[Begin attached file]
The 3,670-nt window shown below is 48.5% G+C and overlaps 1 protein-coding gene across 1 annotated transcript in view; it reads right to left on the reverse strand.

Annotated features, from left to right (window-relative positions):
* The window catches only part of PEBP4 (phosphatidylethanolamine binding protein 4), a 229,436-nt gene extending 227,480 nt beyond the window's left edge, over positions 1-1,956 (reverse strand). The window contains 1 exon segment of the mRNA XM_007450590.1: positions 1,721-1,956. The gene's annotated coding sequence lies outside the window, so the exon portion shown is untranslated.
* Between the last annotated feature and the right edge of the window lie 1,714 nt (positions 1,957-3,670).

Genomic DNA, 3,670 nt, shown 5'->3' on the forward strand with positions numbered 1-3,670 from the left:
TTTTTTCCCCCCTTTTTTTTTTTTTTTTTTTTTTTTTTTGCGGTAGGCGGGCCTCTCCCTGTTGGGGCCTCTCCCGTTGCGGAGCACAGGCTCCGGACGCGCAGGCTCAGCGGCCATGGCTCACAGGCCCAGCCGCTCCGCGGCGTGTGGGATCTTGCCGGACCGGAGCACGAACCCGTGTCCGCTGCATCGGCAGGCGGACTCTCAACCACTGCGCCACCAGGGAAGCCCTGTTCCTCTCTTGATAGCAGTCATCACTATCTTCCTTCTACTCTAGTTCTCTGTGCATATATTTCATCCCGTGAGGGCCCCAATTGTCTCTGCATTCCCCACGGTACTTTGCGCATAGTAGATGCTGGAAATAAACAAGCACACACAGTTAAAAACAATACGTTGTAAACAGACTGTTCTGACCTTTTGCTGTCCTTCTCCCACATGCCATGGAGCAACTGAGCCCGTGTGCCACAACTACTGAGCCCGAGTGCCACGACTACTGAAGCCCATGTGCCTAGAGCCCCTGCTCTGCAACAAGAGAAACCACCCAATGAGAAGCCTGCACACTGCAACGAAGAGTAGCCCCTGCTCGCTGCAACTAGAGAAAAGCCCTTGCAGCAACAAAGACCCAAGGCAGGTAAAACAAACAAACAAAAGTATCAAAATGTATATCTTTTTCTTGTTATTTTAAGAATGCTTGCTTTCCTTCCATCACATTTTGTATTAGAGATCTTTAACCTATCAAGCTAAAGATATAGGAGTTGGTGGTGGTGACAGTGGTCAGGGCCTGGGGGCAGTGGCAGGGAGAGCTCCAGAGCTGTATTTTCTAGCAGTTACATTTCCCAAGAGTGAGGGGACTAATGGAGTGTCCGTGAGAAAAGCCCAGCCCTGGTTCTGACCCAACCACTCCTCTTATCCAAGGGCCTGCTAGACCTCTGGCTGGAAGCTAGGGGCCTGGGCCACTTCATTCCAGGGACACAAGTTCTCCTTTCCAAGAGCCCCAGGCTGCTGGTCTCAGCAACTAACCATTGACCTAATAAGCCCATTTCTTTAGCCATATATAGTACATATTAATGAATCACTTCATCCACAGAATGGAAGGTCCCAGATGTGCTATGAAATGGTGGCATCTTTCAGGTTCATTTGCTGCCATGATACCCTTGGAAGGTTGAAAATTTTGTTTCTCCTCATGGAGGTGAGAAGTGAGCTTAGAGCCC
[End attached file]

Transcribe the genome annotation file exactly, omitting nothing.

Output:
The 3,670-nt window shown below is 48.5% G+C and overlaps 1 protein-coding gene across 1 annotated transcript in view; it reads right to left on the reverse strand.

Annotated features, from left to right (window-relative positions):
* The window catches only part of PEBP4 (phosphatidylethanolamine binding protein 4), a 229,436-nt gene extending 227,480 nt beyond the window's left edge, over positions 1-1,956 (reverse strand). The window contains 1 exon segment of the mRNA XM_007450590.1: positions 1,721-1,956. The gene's annotated coding sequence lies outside the window, so the exon portion shown is untranslated.
* Between the last annotated feature and the right edge of the window lie 1,714 nt (positions 1,957-3,670).

Genomic DNA, 3,670 nt, shown 5'->3' on the forward strand with positions numbered 1-3,670 from the left:
TTTTTTCCCCCCTTTTTTTTTTTTTTTTTTTTTTTTTTTGCGGTAGGCGGGCCTCTCCCTGTTGGGGCCTCTCCCGTTGCGGAGCACAGGCTCCGGACGCGCAGGCTCAGCGGCCATGGCTCACAGGCCCAGCCGCTCCGCGGCGTGTGGGATCTTGCCGGACCGGAGCACGAACCCGTGTCCGCTGCATCGGCAGGCGGACTCTCAACCACTGCGCCACCAGGGAAGCCCTGTTCCTCTCTTGATAGCAGTCATCACTATCTTCCTTCTACTCTAGTTCTCTGTGCATATATTTCATCCCGTGAGGGCCCCAATTGTCTCTGCATTCCCCACGGTACTTTGCGCATAGTAGATGCTGGAAATAAACAAGCACACACAGTTAAAAACAATACGTTGTAAACAGACTGTTCTGACCTTTTGCTGTCCTTCTCCCACATGCCATGGAGCAACTGAGCCCGTGTGCCACAACTACTGAGCCCGAGTGCCACGACTACTGAAGCCCATGTGCCTAGAGCCCCTGCTCTGCAACAAGAGAAACCACCCAATGAGAAGCCTGCACACTGCAACGAAGAGTAGCCCCTGCTCGCTGCAACTAGAGAAAAGCCCTTGCAGCAACAAAGACCCAAGGCAGGTAAAACAAACAAACAAAAGTATCAAAATGTATATCTTTTTCTTGTTATTTTAAGAATGCTTGCTTTCCTTCCATCACATTTTGTATTAGAGATCTTTAACCTATCAAGCTAAAGATATAGGAGTTGGTGGTGGTGACAGTGGTCAGGGCCTGGGGGCAGTGGCAGGGAGAGCTCCAGAGCTGTATTTTCTAGCAGTTACATTTCCCAAGAGTGAGGGGACTAATGGAGTGTCCGTGAGAAAAGCCCAGCCCTGGTTCTGACCCAACCACTCCTCTTATCCAAGGGCCTGCTAGACCTCTGGCTGGAAGCTAGGGGCCTGGGCCACTTCATTCCAGGGACACAAGTTCTCCTTTCCAAGAGCCCCAGGCTGCTGGTCTCAGCAACTAACCATTGACCTAATAAGCCCATTTCTTTAGCCATATATAGTACATATTAATGAATCACTTCATCCACAGAATGGAAGGTCCCAGATGTGCTATGAAATGGTGGCATCTTTCAGGTTCATTTGCTGCCATGATACCCTTGGAAGGTTGAAAATTTTGTTTCTCCTCATGGAGGTGAGAAGTGAGCTTAGAGCCC